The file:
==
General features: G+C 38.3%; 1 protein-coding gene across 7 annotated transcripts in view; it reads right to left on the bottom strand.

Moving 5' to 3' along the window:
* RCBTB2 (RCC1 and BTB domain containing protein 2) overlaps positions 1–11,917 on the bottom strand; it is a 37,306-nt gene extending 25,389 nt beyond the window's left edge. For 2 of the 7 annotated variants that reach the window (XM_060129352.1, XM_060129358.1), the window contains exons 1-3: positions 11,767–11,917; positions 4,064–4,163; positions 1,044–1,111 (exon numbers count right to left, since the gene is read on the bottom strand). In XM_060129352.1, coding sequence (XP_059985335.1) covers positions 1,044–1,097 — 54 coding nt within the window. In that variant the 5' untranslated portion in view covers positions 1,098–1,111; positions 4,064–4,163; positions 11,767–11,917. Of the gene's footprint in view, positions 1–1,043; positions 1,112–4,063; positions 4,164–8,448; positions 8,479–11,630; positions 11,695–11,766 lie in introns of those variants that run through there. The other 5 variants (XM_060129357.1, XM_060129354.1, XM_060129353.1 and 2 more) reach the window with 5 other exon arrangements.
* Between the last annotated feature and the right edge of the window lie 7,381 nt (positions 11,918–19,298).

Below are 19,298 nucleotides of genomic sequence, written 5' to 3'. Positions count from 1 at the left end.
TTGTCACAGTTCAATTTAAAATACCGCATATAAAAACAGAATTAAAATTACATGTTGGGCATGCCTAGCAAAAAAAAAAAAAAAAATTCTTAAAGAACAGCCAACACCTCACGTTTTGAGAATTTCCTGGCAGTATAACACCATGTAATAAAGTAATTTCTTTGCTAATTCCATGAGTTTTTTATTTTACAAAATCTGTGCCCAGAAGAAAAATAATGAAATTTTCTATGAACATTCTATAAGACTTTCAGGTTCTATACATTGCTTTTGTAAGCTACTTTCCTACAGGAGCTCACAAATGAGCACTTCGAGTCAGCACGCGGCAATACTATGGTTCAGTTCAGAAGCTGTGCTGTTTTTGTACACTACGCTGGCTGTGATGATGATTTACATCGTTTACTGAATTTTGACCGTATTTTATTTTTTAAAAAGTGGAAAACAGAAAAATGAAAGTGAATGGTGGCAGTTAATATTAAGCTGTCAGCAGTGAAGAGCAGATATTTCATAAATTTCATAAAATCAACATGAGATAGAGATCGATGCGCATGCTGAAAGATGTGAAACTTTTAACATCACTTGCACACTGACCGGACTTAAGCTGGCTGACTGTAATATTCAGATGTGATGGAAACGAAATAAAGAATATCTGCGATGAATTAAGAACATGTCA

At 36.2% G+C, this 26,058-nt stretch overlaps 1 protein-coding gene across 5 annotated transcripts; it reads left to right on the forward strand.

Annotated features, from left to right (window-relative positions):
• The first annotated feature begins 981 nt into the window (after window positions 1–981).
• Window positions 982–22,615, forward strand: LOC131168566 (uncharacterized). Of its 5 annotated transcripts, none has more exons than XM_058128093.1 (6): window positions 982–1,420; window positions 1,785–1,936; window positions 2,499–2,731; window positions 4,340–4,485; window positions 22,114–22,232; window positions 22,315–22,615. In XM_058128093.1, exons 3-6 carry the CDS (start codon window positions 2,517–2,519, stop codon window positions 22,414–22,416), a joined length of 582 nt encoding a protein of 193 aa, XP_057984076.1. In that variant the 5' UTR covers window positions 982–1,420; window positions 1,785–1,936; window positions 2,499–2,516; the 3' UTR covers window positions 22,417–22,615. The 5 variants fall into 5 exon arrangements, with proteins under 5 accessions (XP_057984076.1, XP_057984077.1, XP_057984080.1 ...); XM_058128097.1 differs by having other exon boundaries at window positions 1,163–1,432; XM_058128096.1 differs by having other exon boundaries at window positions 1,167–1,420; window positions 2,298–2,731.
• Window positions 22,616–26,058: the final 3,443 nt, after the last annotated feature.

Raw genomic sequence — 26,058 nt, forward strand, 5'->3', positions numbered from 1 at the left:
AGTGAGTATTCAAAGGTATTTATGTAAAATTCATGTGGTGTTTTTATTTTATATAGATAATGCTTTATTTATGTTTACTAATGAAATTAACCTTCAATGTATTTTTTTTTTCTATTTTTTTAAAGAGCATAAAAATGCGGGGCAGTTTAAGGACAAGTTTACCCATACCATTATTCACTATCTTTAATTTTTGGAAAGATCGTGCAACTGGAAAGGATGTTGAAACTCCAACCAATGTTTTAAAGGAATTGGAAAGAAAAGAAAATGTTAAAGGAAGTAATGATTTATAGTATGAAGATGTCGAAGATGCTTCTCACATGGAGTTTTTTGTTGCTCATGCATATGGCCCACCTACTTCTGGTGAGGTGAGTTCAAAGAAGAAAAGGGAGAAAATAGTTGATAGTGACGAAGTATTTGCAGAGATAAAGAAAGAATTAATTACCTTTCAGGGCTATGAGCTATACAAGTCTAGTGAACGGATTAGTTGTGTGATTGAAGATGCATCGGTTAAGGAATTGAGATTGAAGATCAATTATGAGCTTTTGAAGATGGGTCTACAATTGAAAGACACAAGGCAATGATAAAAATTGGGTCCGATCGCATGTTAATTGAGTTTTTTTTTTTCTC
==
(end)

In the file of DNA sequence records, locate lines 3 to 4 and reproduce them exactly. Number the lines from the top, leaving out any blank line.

* RCBTB2 (RCC1 and BTB domain containing protein 2) overlaps positions 1–11,917 on the bottom strand; it is a 37,306-nt gene extending 25,389 nt beyond the window's left edge. For 2 of the 7 annotated variants that reach the window (XM_060129352.1, XM_060129358.1), the window contains exons 1-3: positions 11,767–11,917; positions 4,064–4,163; positions 1,044–1,111 (exon numbers count right to left, since the gene is read on the bottom strand). In XM_060129352.1, coding sequence (XP_059985335.1) covers positions 1,044–1,097 — 54 coding nt within the window. In that variant the 5' untranslated portion in view covers positions 1,098–1,111; positions 4,064–4,163; positions 11,767–11,917. Of the gene's footprint in view, positions 1–1,043; positions 1,112–4,063; positions 4,164–8,448; positions 8,479–11,630; positions 11,695–11,766 lie in introns of those variants that run through there. The other 5 variants (XM_060129357.1, XM_060129354.1, XM_060129353.1 and 2 more) reach the window with 5 other exon arrangements.
* Between the last annotated feature and the right edge of the window lie 7,381 nt (positions 11,918–19,298).